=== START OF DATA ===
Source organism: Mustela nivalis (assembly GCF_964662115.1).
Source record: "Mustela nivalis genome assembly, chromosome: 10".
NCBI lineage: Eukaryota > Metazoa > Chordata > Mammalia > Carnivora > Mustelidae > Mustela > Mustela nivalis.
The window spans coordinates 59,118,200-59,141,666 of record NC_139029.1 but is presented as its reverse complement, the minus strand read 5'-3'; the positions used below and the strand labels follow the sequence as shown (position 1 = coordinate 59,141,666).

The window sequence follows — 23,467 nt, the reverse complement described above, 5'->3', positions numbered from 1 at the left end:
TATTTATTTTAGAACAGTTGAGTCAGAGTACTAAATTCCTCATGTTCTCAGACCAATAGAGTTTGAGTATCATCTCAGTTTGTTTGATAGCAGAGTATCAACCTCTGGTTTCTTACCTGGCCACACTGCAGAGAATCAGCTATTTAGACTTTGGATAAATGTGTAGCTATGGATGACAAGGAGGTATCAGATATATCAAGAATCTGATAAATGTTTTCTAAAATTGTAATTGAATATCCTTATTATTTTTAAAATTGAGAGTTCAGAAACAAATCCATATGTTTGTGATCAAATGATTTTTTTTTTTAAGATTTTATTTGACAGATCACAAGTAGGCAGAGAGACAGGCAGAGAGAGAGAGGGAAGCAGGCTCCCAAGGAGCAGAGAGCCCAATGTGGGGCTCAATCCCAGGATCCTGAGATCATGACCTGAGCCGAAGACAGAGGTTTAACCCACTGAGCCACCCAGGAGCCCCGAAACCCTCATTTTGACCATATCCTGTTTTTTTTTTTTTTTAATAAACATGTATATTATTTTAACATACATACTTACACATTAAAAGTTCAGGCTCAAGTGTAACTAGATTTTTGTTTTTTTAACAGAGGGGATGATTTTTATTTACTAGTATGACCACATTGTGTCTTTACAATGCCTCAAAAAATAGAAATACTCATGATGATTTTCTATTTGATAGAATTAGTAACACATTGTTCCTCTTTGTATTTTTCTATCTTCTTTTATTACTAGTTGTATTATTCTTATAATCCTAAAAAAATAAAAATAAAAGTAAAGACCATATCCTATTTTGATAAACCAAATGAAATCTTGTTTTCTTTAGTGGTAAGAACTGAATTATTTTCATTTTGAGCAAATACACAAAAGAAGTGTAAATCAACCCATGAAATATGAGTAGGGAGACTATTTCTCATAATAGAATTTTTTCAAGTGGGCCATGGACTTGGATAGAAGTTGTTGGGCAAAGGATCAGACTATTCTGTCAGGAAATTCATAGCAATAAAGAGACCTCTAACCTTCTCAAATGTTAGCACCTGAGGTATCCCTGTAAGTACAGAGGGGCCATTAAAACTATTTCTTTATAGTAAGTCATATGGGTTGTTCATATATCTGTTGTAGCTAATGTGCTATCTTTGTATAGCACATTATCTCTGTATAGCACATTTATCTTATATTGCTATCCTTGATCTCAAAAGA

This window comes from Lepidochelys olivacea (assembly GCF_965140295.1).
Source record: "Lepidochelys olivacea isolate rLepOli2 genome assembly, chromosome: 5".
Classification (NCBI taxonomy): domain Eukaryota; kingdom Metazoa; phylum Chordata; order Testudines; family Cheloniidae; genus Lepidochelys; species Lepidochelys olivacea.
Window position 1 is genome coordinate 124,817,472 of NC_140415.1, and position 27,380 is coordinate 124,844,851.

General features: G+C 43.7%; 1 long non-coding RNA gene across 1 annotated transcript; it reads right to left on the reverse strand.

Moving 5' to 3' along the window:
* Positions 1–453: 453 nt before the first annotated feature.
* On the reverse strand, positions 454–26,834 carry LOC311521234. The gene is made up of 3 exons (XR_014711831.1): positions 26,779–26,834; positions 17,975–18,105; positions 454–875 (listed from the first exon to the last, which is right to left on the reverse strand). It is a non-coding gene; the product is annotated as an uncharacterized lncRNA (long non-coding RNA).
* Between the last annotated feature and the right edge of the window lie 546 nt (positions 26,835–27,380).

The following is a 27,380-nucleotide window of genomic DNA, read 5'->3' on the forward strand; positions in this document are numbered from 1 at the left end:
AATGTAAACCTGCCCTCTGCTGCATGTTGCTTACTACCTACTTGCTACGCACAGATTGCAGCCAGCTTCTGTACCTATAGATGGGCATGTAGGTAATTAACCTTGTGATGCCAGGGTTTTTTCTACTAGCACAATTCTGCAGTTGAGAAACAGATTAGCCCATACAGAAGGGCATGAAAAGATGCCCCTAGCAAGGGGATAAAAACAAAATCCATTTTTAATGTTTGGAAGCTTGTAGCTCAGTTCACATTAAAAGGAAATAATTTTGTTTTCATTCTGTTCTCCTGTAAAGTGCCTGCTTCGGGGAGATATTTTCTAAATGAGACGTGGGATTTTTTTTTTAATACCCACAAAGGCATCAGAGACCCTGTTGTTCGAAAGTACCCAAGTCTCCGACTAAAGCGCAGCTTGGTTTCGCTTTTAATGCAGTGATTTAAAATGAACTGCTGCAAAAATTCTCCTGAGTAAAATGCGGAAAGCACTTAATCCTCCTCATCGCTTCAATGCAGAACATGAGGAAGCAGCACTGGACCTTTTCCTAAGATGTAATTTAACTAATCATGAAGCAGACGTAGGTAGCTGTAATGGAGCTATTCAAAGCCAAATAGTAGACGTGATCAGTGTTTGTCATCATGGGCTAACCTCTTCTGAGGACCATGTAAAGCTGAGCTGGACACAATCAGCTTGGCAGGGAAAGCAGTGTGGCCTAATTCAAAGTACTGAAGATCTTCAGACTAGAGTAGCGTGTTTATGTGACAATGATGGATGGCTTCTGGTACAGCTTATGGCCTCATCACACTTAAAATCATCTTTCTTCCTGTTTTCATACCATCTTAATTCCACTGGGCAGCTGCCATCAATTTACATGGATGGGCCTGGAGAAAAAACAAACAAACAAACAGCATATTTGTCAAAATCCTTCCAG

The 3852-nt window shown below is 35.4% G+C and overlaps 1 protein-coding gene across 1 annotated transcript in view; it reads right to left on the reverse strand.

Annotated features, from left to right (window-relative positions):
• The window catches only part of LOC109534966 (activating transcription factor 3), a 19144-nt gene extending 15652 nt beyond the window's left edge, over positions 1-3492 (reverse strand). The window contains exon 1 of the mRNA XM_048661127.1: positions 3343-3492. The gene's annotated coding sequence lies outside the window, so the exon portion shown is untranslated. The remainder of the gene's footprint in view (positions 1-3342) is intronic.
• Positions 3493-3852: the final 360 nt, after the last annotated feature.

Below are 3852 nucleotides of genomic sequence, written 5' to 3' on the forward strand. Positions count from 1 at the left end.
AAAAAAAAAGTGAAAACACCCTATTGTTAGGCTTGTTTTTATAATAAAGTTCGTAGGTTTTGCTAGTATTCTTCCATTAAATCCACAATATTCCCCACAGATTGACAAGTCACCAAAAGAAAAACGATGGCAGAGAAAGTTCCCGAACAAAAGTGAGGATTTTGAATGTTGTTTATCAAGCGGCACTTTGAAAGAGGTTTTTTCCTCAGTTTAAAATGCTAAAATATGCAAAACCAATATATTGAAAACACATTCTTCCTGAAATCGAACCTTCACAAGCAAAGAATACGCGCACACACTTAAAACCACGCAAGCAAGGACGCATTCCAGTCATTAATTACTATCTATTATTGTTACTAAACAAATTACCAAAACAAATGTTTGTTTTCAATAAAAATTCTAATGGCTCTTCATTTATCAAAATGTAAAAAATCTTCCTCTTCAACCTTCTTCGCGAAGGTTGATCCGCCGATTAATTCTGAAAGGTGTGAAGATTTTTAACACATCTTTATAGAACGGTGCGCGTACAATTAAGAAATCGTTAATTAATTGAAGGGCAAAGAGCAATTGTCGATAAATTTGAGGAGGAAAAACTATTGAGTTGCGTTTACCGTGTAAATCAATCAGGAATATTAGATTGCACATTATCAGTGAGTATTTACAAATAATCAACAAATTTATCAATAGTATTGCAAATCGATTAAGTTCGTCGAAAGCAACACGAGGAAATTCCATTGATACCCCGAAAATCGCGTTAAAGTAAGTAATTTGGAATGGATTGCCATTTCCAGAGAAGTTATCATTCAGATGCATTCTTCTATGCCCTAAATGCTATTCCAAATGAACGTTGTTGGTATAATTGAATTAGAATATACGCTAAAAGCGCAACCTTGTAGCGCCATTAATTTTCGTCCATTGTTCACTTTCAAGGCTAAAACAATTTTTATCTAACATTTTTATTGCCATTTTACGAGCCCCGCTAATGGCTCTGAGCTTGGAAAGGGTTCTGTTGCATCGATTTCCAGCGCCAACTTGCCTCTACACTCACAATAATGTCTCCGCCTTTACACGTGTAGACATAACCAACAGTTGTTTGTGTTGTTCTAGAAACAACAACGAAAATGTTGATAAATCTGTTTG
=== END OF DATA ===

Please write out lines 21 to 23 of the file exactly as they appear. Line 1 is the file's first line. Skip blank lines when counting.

• Positions 3493-3852: the final 360 nt, after the last annotated feature.

Below are 3852 nucleotides of genomic sequence, written 5' to 3' on the forward strand. Positions count from 1 at the left end.
AAAAAAAAAGTGAAAACACCCTATTGTTAGGCTTGTTTTTATAATAAAGTTCGTAGGTTTTGCTAGTATTCTTCCATTAAATCCACAATATTCCCCACAGATTGACAAGTCACCAAAAGAAAAACGATGGCAGAGAAAGTTCCCGAACAAAAGTGAGGATTTTGAATGTTGTTTATCAAGCGGCACTTTGAAAGAGGTTTTTTCCTCAGTTTAAAATGCTAAAATATGCAAAACCAATATATTGAAAACACATTCTTCCTGAAATCGAACCTTCACAAGCAAAGAATACGCGCACACACTTAAAACCACGCAAGCAAGGACGCATTCCAGTCATTAATTACTATCTATTATTGTTACTAAACAAATTACCAAAACAAATGTTTGTTTTCAATAAAAATTCTAATGGCTCTTCATTTATCAAAATGTAAAAAATCTTCCTCTTCAACCTTCTTCGCGAAGGTTGATCCGCCGATTAATTCTGAAAGGTGTGAAGATTTTTAACACATCTTTATAGAACGGTGCGCGTACAATTAAGAAATCGTTAATTAATTGAAGGGCAAAGAGCAATTGTCGATAAATTTGAGGAGGAAAAACTATTGAGTTGCGTTTACCGTGTAAATCAATCAGGAATATTAGATTGCACATTATCAGTGAGTATTTACAAATAATCAACAAATTTATCAATAGTATTGCAAATCGATTAAGTTCGTCGAAAGCAACACGAGGAAATTCCATTGATACCCCGAAAATCGCGTTAAAGTAAGTAATTTGGAATGGATTGCCATTTCCAGAGAAGTTATCATTCAGATGCATTCTTCTATGCCCTAAATGCTATTCCAAATGAACGTTGTTGGTATAATTGAATTAGAATATACGCTAAAAGCGCAACCTTGTAGCGCCATTAATTTTCGTCCATTGTTCACTTTCAAGGCTAAAACAATTTTTATCTAACATTTTTATTGCCATTTTACGAGCCCCGCTAATGGCTCTGAGCTTGGAAAGGGTTCTGTTGCATCGATTTCCAGCGCCAACTTGCCTCTACACTCACAATAATGTCTCCGCCTTTACACGTGTAGACATAACCAACAGTTGTTTGTGTTGTTCTAGAAACAACAACGAAAATGTTGATAAATCTGTTTG